Understanding the facts on fat is a confusing process. You read terms such as trans fat, saturated fat, omega-3s and cholesterol. One day the headlines tell you fat is a killer, but the next day they insist it is crucial to human existence. It’s so confusing?
Luckily, it’s not as baffling as it seems. Fat is a vital part of all diets that, like anything else, needs to be consumed in moderation. What’s important is understanding the good fats from the bad fats and knowing how to identify them in the food we eat.
Like carbohydrates, fat is fuel for the body and especially useful for long-term aerobic exercise. It helps with the digestion of fat-soluble vitamins A, D, E and K and it promotes a feeling of fullness after eating.
It plays an important part in the production of prostaglandins, hormone-like compounds that regulate blood pressure, heart rate, blood vessel constriction, blood clotting and the nervous system.
Fat also provides essential fatty acids, in particular omega-3, which is found in several fats and oils, mainly fish, soy and flax seed. Omega-3 fatty acids help us with brain development, nervous system function and eyesight. Many experts also believe they reduce the risk of arthritis, high blood pressure, and heart disease.
Just like proteins and carbohydrates, eating fat requires some self control. About 20-30% of your calories should be from fat. Higher percentages can put you at increased risk for obesity, diabetes and heart problems. A gram of fat is 9 calories, as opposed to 4 calories in a gram of protein or carbohydrates so you should be eating about half as much.
Our bodies need cholesterol. It is important in the creation and maintenance of cell membranes, the creation of sex hormones, and, combined with sunlight, it creates vitamin D. But our bodies create all the cholesterol we need. Therefore eating a lot of it clogs your arteries, increasing your risk of heart attack. Cholesterol is controlled by maintaining a healthy diet, one that is low in fat.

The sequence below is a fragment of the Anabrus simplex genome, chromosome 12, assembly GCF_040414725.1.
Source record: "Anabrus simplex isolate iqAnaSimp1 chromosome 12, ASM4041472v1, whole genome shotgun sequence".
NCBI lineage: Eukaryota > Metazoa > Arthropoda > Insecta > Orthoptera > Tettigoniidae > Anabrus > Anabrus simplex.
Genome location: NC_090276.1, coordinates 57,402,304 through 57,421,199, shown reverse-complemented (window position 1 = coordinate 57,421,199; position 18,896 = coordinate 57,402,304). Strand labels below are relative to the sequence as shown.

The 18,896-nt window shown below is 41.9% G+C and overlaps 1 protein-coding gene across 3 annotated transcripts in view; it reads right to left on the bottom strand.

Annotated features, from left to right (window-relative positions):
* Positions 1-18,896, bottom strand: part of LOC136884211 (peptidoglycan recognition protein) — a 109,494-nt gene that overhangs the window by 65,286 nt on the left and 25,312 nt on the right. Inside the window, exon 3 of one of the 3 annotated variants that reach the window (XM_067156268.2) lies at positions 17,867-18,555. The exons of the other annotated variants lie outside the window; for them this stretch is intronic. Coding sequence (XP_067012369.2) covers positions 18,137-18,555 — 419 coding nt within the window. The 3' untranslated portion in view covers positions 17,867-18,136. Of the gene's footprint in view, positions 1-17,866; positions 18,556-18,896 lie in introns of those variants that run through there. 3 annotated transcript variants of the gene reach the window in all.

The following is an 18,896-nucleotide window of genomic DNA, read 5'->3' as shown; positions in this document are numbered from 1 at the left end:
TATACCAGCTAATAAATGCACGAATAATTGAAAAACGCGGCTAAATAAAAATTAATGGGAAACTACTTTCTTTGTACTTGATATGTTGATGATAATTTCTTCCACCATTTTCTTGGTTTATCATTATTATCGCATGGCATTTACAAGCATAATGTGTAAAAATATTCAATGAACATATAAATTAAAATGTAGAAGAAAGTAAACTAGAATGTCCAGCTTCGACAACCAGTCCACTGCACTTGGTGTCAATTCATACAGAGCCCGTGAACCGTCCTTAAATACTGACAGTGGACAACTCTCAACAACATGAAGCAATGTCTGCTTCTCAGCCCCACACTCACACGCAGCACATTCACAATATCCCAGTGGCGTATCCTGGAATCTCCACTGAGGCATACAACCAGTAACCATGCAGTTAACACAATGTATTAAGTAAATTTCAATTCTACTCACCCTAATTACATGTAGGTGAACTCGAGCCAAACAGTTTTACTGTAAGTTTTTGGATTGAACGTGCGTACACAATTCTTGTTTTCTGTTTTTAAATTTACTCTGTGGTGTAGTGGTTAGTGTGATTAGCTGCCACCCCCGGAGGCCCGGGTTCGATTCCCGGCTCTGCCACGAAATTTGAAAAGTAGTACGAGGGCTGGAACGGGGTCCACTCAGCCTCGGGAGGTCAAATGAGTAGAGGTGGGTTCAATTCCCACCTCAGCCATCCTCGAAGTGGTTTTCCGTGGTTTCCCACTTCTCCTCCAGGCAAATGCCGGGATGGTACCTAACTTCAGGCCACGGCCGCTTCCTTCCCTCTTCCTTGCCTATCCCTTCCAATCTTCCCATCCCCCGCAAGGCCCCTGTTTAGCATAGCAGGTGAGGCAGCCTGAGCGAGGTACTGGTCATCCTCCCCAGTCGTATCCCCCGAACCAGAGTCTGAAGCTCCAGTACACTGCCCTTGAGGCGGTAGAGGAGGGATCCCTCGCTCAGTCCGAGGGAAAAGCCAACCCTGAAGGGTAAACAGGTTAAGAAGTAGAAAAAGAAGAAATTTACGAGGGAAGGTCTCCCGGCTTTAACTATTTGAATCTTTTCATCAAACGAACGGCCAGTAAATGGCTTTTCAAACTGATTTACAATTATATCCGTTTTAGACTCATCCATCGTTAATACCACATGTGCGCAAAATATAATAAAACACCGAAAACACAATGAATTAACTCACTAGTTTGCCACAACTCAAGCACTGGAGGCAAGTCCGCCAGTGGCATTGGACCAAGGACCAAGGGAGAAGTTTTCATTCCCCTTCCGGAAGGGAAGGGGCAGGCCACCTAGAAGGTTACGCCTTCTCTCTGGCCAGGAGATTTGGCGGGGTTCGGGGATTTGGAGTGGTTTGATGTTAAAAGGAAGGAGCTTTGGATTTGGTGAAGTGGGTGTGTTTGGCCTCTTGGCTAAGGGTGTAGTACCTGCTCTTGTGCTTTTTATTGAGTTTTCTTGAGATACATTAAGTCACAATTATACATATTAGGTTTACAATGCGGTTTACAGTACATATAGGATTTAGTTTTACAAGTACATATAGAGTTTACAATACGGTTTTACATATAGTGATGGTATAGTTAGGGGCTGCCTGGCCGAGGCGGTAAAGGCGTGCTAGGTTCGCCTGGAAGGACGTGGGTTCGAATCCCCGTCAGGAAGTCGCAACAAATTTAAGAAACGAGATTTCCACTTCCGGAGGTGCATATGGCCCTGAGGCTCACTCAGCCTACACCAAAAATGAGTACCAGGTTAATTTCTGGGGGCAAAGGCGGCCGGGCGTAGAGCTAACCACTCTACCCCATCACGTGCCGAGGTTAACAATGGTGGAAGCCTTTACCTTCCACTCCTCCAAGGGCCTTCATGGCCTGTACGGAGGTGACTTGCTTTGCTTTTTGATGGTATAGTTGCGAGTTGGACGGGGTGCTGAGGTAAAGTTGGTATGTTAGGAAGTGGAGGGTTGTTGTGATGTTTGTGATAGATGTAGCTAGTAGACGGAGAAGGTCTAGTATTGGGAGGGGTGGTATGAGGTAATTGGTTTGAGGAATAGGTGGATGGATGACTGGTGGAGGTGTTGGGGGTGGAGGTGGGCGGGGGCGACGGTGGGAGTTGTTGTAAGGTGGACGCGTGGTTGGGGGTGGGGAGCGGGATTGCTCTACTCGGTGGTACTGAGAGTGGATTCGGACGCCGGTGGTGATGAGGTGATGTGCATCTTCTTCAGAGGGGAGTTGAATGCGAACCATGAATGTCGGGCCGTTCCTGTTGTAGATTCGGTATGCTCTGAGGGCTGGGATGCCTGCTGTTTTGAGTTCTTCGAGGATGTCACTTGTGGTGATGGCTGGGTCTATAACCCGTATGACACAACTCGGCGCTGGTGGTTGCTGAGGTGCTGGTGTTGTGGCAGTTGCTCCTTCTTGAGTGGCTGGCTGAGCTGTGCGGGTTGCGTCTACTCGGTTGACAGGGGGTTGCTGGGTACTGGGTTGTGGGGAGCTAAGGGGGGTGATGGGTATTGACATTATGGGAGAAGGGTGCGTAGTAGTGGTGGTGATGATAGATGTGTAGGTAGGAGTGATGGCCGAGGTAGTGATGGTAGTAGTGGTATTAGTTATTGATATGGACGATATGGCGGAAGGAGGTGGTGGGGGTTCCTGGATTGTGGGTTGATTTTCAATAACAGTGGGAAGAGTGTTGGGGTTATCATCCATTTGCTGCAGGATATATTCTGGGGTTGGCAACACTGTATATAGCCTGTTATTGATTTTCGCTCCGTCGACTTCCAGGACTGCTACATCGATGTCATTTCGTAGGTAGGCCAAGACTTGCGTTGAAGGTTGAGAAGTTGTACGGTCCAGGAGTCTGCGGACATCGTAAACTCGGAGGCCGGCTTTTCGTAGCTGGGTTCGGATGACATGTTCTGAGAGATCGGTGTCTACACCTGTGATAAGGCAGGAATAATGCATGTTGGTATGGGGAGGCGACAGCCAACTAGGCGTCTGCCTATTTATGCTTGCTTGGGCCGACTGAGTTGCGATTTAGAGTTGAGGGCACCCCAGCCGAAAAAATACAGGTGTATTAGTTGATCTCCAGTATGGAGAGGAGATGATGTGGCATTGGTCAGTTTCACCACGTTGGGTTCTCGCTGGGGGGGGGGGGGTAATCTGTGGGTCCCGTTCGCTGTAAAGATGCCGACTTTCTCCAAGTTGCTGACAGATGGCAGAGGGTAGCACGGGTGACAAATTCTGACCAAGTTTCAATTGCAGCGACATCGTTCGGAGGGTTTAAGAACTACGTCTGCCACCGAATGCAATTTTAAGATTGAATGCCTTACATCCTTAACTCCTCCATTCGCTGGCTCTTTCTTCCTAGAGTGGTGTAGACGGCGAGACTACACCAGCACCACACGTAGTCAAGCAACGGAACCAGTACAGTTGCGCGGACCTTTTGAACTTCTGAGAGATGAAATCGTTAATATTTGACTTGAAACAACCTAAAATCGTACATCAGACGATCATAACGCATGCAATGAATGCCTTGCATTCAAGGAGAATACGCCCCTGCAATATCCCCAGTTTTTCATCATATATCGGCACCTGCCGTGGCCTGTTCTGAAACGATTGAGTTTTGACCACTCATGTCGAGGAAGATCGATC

Types of Fat
Monounsaturated Fats contain HDLs, which can help prevent heart disease by flushing out your system. Monounsaturated fats are also more resistant to oxidation, something that leads to cell and tissue damage. They can be found in olives and olive oils, peanuts, canola oil, avocados and many nuts.
Polyunsaturated Fat– Omega-3s are polyunsaturated fats which help with brain development, nervous function, eyesight and many other benefits. They’re also packed with HDLs. Many vegetable oils, including safflower, sunflower and soy, are polyunsaturated. Fish is also an excellent source.
Saturated Fat – You want to limit the amount of situated fats you eat as this is considered a “bad” fat. For the most part, these fats are loaded with LDLs, which means they can cause high cholesterol. Saturated fats can be found in red meat, whole dairy products and tropic oils such as coconut oil.
Trans Fat – These are the fats you want to avoid. Processed food manufacturers discovered that if you hydrogenate polyunsaturated vegetable oils, they’d become more solid and spoil later which helps packaged food last longer. Today, they are used in most commercial baked goods — cookies, crackers, donuts, pie, cake, as well as shortenings, candy, and margarines. Tran’s fats will raise your cholesterol levels which can hurt your heart and health.
We all need to consume the “good fats” and the common eating patterns of most American’s make the need to supplement a reality. Healthy Choice Naturals offers several supplements containing the “good fats” you need to protect and maintain your healthy future.